Do we do anything like that? Have we heart enough for Him to bring Him into the day’s work? “Does the word of Christ dwell in us richly” as in that old costermonger?

Supremacy. Now we come to the next lesson He has to teach them in preparation for their being left in a ruthless world and with a tireless enemy.

Here is a dark night, a stormy sea and an absent Lord! but it was He who sent the disciples away. They had previously suggested to His compassionate heart that He should send the multitude away, hungering and faint with no supplies.

Now in turn He sends the disciples away across the sea, and when they get into the midst of the sea a storm rises. Now they are in difficulties and are as resourceless as were the multitudes before.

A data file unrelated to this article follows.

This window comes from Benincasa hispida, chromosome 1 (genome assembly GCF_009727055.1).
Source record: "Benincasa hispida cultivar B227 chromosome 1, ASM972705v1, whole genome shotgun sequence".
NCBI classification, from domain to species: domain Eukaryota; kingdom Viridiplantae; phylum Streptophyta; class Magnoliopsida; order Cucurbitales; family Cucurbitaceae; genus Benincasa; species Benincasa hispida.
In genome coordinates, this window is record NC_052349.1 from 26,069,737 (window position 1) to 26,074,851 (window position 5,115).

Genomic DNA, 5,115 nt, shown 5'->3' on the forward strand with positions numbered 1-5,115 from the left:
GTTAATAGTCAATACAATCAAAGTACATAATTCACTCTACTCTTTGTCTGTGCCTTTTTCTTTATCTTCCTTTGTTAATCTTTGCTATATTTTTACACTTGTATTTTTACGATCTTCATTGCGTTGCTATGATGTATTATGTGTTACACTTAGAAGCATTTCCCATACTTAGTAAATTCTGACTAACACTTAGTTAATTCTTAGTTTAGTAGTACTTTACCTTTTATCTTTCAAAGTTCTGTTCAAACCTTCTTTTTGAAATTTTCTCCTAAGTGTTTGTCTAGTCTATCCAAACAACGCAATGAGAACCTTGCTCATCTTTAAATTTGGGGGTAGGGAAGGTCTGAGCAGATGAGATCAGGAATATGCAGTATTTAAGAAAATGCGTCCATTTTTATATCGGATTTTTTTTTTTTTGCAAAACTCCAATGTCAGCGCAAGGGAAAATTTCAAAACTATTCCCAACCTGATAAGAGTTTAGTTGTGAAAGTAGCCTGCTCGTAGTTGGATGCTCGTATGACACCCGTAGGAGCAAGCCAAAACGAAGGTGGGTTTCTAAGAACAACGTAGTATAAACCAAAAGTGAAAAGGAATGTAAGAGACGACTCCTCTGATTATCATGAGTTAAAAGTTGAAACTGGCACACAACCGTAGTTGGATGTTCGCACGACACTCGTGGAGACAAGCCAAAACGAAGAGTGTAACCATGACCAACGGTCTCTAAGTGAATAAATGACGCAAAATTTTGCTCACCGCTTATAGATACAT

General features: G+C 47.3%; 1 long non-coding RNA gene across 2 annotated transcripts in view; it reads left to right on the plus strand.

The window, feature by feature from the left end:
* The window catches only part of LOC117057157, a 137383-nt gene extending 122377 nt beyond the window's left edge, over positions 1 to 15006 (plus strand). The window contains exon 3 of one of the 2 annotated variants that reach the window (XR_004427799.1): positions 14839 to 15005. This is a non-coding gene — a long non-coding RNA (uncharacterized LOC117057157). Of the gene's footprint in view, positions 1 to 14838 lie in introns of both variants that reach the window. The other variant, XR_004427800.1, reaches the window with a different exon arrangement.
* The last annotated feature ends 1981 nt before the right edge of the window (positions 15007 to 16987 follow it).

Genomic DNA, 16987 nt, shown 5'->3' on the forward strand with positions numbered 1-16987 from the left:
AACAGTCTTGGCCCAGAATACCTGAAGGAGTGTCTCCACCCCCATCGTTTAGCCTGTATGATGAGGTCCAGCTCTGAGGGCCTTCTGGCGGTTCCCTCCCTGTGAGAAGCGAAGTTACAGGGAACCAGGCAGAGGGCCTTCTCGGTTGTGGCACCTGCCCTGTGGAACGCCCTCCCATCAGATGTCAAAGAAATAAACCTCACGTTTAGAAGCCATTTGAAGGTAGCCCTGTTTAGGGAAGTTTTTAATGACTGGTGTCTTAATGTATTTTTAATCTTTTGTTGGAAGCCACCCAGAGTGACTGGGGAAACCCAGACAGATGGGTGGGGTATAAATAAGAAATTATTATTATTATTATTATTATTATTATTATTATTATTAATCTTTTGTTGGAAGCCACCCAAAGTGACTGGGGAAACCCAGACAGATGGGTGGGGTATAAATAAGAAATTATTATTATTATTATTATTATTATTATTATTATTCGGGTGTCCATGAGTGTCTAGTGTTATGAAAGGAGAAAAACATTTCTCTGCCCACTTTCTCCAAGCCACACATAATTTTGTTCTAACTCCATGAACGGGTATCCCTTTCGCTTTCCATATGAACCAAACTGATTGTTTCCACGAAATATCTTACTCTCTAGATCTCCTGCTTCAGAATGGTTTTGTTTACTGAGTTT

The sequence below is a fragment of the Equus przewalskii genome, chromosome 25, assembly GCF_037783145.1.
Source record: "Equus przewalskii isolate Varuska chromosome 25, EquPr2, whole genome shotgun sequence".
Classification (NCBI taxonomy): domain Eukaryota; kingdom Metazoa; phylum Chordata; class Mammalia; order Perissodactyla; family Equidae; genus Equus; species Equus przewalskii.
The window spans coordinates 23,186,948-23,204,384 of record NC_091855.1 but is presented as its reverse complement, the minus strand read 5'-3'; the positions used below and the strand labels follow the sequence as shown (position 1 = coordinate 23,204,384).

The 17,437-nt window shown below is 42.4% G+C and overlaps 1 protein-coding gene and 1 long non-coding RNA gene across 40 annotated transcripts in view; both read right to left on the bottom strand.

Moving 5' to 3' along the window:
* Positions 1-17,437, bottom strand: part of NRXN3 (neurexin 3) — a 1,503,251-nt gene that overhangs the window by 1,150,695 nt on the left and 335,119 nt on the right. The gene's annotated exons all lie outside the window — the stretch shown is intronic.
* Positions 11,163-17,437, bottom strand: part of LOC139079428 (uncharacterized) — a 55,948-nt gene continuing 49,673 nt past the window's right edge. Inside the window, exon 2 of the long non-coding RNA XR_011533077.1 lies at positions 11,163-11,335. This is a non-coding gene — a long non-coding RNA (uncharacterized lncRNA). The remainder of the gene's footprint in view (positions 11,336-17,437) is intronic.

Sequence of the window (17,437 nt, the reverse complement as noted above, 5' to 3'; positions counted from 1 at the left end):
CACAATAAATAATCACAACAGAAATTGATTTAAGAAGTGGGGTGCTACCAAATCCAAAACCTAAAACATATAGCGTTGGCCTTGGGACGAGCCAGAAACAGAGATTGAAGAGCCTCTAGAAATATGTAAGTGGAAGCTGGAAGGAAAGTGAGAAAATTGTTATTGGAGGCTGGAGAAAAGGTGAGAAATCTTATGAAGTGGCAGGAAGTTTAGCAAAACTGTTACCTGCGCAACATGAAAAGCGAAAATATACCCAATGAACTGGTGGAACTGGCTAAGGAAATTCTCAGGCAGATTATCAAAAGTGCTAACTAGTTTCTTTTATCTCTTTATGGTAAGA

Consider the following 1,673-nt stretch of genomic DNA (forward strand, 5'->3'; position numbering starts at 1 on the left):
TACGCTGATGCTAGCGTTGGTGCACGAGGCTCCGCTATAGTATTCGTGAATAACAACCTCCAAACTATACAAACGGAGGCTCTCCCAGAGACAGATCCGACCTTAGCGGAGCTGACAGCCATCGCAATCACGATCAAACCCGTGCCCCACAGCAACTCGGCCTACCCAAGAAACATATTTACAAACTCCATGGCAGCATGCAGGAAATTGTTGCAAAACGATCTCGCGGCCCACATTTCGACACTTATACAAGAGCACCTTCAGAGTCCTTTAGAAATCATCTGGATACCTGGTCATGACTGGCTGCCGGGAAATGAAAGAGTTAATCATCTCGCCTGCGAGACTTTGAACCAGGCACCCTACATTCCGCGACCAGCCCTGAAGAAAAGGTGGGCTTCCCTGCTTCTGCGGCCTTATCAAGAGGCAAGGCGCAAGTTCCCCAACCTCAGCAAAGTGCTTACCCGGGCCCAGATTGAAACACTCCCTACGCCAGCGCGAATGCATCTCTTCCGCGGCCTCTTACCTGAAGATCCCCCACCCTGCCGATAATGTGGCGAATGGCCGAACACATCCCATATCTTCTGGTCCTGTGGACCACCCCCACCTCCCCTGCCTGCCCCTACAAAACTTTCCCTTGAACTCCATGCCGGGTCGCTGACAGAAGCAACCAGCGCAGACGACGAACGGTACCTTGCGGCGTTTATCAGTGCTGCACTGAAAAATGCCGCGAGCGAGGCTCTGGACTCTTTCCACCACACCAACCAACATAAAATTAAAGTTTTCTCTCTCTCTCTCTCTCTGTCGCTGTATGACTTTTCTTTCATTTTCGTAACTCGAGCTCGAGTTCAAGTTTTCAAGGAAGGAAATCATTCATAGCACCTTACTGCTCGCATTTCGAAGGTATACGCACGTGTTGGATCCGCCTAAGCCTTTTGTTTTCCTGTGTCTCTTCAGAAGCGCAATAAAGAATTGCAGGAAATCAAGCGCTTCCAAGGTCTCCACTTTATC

It is a picture of the godly Jewish remnant left tossing on the sea of nations and Christ away on the hill top in intercession. When He went away He left a remnant of godly Jews. These left the camp of a Christless Judaism and went out to Christ, just as Peter left the boat and walked upon the water to go to Jesus. When He returns in His glory He will find a godly remnant of this same nation looking for Him, though before His coming to them they will have to know and taste the power of Satan—the prince of the power of the air, who will lash the nations into fury against them and endeavour to blot them out of existence. Christ comes to them walking across the stormy sea. Supreme over all the power of Satan, and no sooner He gains the ship than they are at the land and the storm over and the desired haven reached.